Carrot Juice – Yummy!

So 25 lbs of carrots later! I got two huge bowls of carrot pulp for baking and 16 cups of organic, fresh carrot juice. I like to freeze my juice in bulk then take one out the night before for an awesome drink the next morning! 

I got this 25lb bag of organic carrots from the store for $5! Because a lady who ordered them decided she didn’t need them and a bunch of carrots were broken into chunks. Fine with me, that meant I didn’t have to chop so many up to fit through the juicer!

I think it’s time for some carrot breakfast muffins!



I bought 2 cases of fresh strawberries for $1.98 because some were starting to go bad. After sorting, cleaning and disposing of the bad strawberries and leaves I filled a one pound container filled with compost matter! That’s it! I couldn’t believe it. So I actually got 15lbs of strawberries for $1.98. I’m good with that! 

So now maybe I’ll make a strawberry pie and freeze the rest!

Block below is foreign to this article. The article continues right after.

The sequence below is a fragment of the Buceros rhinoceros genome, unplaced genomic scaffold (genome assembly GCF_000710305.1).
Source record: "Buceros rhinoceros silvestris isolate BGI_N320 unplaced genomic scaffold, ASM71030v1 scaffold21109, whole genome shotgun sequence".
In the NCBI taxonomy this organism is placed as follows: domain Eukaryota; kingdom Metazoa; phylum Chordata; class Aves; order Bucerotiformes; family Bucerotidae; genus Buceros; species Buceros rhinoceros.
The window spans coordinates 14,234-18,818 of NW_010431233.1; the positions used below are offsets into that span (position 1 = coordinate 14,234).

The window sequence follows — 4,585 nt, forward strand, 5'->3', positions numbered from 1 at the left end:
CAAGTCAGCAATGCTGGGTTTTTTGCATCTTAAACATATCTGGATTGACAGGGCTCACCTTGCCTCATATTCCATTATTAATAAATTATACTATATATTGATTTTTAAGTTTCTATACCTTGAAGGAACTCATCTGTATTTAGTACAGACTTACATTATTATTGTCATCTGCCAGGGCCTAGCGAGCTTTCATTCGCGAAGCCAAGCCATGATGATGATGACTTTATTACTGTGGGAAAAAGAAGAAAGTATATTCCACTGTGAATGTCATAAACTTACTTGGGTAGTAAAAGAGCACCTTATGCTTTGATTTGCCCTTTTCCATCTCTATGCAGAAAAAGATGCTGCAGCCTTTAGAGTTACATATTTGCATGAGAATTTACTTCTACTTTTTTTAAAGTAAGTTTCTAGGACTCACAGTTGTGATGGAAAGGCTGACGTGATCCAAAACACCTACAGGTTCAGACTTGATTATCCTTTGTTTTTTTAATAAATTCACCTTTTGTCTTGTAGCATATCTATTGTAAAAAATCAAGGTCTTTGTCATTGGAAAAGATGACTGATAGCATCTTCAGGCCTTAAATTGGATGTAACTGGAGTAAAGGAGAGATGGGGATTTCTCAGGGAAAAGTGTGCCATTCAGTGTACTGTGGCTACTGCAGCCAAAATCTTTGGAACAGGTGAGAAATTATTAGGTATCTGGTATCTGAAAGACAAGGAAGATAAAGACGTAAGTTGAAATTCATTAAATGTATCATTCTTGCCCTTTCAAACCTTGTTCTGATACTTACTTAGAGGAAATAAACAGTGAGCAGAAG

And that’s exactly what I did…we will eat one and I will freeze one for later!



Leftovers Frozen for Quick Later Meals

So I like to make big dinners and freeze the leftovers in jars for a quick meal. Label each jar and make sure to write the date too. I vacuum seal my jars with my food saver, before freezing. Helps with freezer burn.

Last night I made Sweet Potaoe Enchiladas with corn and black beans! Leftovers made 4 quick meals!




An Example: Grams and Teaspoons of Sugar

People often want to convert sugar from grams to teaspoons because grams are listed on the Nutrient Fact labels of processed foods, and it’s easier for those of us who are used to Imperial units to mentally picture a teaspoonful of sugar instead of a gram of sugar. One teaspoon of granulated white sugar is close to four grams. If you buy a bottle of cola with 44 grams of sugar, you would divide 44 by 4, which is equal to 11 teaspoons of sugar. That’s a lot of sugar – and a lot of calories with no additional nutritional value.